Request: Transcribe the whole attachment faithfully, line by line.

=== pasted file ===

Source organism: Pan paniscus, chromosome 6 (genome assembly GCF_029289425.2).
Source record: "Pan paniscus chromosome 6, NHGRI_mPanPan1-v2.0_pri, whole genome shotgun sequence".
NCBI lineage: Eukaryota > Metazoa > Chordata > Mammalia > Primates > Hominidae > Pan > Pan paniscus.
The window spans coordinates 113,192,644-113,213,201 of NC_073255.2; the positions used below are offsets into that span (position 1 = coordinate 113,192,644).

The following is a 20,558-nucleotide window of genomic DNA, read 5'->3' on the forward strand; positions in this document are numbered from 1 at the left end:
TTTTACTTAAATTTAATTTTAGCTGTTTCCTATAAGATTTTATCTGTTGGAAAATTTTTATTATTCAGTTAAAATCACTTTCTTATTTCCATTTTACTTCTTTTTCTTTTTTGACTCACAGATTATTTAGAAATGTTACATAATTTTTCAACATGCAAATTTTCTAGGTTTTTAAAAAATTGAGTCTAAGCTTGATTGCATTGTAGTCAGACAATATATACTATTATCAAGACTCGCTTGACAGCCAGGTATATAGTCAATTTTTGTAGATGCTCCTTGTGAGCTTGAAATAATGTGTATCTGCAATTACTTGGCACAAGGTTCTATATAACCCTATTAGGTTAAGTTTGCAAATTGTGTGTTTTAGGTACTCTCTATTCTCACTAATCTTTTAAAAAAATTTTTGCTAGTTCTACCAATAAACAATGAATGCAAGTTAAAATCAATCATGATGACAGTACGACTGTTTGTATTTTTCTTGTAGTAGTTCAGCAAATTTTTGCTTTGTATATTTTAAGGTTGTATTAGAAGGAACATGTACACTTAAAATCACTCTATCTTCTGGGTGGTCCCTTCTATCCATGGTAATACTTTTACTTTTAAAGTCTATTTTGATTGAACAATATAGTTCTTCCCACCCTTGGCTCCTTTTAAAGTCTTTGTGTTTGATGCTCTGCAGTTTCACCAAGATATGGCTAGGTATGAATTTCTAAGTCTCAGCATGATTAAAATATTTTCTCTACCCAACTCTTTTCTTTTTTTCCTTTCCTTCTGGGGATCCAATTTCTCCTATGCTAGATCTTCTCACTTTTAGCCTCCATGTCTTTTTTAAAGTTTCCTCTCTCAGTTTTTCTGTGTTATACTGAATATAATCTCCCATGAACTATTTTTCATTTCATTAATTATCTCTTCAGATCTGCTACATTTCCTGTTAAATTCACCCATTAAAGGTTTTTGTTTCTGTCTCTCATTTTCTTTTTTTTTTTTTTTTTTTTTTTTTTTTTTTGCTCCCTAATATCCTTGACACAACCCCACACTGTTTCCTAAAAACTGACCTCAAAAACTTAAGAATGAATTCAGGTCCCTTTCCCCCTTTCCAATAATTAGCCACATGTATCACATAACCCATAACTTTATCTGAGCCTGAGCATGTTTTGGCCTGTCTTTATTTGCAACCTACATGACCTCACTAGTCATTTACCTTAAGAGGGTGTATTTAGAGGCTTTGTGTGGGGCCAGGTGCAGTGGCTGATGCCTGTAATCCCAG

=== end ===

Source organism: Pan paniscus, chromosome 6 (genome assembly GCF_029289425.2).
Source record: "Pan paniscus chromosome 6, NHGRI_mPanPan1-v2.0_pri, whole genome shotgun sequence".
NCBI lineage: Eukaryota > Metazoa > Chordata > Mammalia > Primates > Hominidae > Pan > Pan paniscus.
The window spans coordinates 113,192,644-113,213,201 of NC_073255.2; the positions used below are offsets into that span (position 1 = coordinate 113,192,644).

The following is a 20,558-nucleotide window of genomic DNA, read 5'->3' on the forward strand; positions in this document are numbered from 1 at the left end:
TTTTACTTAAATTTAATTTTAGCTGTTTCCTATAAGATTTTATCTGTTGGAAAATTTTTATTATTCAGTTAAAATCACTTTCTTATTTCCATTTTACTTCTTTTTCTTTTTTGACTCACAGATTATTTAGAAATGTTACATAATTTTTCAACATGCAAATTTTCTAGGTTTTTAAAAAATTGAGTCTAAGCTTGATTGCATTGTAGTCAGACAATATATACTATTATCAAGACTCGCTTGACAGCCAGGTATATAGTCAATTTTTGTAGATGCTCCTTGTGAGCTTGAAATAATGTGTATCTGCAATTACTTGGCACAAGGTTCTATATAACCCTATTAGGTTAAGTTTGCAAATTGTGTGTTTTAGGTACTCTCTATTCTCACTAATCTTTTAAAAAAATTTTTGCTAGTTCTACCAATAAACAATGAATGCAAGTTAAAATCAATCATGATGACAGTACGACTGTTTGTATTTTTCTTGTAGTAGTTCAGCAAATTTTTGCTTTGTATATTTTAAGGTTGTATTAGAAGGAACATGTACACTTAAAATCACTCTATCTTCTGGGTGGTCCCTTCTATCCATGGTAATACTTTTACTTTTAAAGTCTATTTTGATTGAACAATATAGTTCTTCCCACCCTTGGCTCCTTTTAAAGTCTTTGTGTTTGATGCTCTGCAGTTTCACCAAGATATGGCTAGGTATGAATTTCTAAGTCTCAGCATGATTAAAATATTTTCTCTACCCAACTCTTTTCTTTTTTTCCTTTCCTTCTGGGGATCCAATTTCTCCTATGCTAGATCTTCTCACTTTTAGCCTCCATGTCTTTTTTAAAGTTTCCTCTCTCAGTTTTTCTGTGTTATACTGAATATAATCTCCCATGAACTATTTTTCATTTCATTAATTATCTCTTCAGATCTGCTACATTTCCTGTTAAATTCACCCATTAAAGGTTTTTGTTTCTGTCTCTCATTTTCTTTTTTTTTTTTTTTTTTTTTTTTTTTTTTTGCTCCCTAATATCCTTGACACAACCCCACACTGTTTCCTAAAAACTGACCTCAAAAACTTAAGAATGAATTCAGGTCCCTTTCCCCCTTTCCAATAATTAGCCACATGTATCACATAACCCATAACTTTATCTGAGCCTGAGCATGTTTTGGCCTGTCTTTATTTGCAACCTACATGACCTCACTAGTCATTTACCTTAAGAGGGTGTATTTAGAGGCTTTGTGTGGGGCCAGGTGCAGTGGCTGATGCCTGTAATCCCAG